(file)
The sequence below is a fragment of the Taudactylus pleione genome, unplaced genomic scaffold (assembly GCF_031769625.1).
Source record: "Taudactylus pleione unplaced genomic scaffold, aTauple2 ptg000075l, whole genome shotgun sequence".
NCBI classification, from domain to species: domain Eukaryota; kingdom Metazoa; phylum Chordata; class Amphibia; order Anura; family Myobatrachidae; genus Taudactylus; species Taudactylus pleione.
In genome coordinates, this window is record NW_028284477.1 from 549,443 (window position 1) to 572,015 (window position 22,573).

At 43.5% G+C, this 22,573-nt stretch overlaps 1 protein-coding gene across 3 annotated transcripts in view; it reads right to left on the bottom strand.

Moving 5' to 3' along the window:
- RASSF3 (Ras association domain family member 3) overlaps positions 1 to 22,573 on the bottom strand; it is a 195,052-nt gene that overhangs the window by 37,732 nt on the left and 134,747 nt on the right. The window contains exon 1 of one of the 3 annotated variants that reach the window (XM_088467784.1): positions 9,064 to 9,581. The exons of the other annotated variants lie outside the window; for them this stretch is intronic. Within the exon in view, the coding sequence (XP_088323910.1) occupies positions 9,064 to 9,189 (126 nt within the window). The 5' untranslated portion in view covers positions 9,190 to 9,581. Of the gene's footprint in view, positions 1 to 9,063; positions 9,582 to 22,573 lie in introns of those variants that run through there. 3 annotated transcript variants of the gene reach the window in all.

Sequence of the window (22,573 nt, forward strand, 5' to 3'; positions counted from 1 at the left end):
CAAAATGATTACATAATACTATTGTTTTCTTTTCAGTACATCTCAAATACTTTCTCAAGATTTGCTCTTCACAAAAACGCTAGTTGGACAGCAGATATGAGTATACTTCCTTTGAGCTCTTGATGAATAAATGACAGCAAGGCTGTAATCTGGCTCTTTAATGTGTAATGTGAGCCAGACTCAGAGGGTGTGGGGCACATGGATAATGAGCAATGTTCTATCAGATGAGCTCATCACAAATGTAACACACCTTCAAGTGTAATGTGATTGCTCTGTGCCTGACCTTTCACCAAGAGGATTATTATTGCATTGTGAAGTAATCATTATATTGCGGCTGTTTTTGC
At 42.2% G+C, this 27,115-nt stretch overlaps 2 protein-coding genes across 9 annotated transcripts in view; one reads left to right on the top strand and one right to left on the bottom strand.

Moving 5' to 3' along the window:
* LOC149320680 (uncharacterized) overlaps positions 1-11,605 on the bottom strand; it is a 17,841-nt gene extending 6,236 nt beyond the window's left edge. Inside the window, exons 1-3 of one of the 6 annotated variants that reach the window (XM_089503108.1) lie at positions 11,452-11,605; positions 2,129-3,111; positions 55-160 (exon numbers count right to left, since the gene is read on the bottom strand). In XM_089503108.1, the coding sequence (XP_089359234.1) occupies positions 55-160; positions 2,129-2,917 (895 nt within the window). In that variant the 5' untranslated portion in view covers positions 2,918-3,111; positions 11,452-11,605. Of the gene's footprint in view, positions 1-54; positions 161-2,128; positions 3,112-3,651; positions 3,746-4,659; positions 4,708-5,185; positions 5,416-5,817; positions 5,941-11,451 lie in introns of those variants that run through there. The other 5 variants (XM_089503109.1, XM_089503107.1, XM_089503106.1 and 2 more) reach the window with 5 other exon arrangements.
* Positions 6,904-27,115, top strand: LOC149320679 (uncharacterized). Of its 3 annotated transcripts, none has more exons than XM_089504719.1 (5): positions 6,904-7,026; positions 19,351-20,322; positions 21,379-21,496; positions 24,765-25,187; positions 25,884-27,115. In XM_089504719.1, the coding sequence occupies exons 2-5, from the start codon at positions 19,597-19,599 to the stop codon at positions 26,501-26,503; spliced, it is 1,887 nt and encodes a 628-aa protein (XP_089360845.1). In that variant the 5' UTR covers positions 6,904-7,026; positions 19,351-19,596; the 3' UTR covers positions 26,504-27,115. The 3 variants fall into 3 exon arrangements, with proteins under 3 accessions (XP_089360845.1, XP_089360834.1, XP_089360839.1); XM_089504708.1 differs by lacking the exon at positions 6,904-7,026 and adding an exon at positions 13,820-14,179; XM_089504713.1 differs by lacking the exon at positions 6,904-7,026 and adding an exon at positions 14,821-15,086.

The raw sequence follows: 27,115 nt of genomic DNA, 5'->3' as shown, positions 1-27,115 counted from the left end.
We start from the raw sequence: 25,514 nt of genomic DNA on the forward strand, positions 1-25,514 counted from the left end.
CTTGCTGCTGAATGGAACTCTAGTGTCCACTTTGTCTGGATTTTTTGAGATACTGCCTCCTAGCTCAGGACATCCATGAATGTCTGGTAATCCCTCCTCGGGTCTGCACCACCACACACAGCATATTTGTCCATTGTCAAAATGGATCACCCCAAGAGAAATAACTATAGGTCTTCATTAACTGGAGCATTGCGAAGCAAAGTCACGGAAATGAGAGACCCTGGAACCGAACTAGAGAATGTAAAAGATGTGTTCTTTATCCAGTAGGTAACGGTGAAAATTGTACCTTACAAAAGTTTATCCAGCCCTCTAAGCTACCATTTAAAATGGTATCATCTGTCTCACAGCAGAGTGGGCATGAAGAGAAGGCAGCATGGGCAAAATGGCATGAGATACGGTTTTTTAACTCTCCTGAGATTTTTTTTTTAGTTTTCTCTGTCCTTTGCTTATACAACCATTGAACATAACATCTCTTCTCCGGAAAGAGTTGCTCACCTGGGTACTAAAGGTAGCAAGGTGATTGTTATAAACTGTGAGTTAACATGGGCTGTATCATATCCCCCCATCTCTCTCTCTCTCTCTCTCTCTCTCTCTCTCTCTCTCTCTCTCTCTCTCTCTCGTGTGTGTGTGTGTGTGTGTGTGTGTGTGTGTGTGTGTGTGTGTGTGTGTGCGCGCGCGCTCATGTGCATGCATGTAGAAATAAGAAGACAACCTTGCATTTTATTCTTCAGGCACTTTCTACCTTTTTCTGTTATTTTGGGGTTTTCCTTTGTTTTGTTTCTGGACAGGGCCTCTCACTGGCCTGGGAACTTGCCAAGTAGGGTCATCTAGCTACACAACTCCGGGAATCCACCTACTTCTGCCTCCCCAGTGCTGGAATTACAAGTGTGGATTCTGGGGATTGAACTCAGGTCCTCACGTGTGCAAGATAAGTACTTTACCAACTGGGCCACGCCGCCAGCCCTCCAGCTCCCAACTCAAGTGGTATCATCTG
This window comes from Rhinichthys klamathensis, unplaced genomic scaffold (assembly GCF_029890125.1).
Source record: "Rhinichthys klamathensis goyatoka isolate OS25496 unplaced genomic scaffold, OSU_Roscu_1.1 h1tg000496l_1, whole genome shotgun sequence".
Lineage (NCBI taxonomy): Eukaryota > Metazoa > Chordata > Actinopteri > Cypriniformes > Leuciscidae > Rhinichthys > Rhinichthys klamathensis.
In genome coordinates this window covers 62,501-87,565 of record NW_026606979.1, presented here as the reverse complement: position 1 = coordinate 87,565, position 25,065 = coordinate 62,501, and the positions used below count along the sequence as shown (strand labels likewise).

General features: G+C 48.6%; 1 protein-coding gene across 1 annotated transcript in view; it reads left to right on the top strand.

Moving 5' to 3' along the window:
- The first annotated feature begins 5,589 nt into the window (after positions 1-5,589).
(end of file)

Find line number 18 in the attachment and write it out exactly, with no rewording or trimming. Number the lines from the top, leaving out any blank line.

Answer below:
Source record: "Rhinichthys klamathensis goyatoka isolate OS25496 unplaced genomic scaffold, OSU_Roscu_1.1 h1tg000496l_1, whole genome shotgun sequence".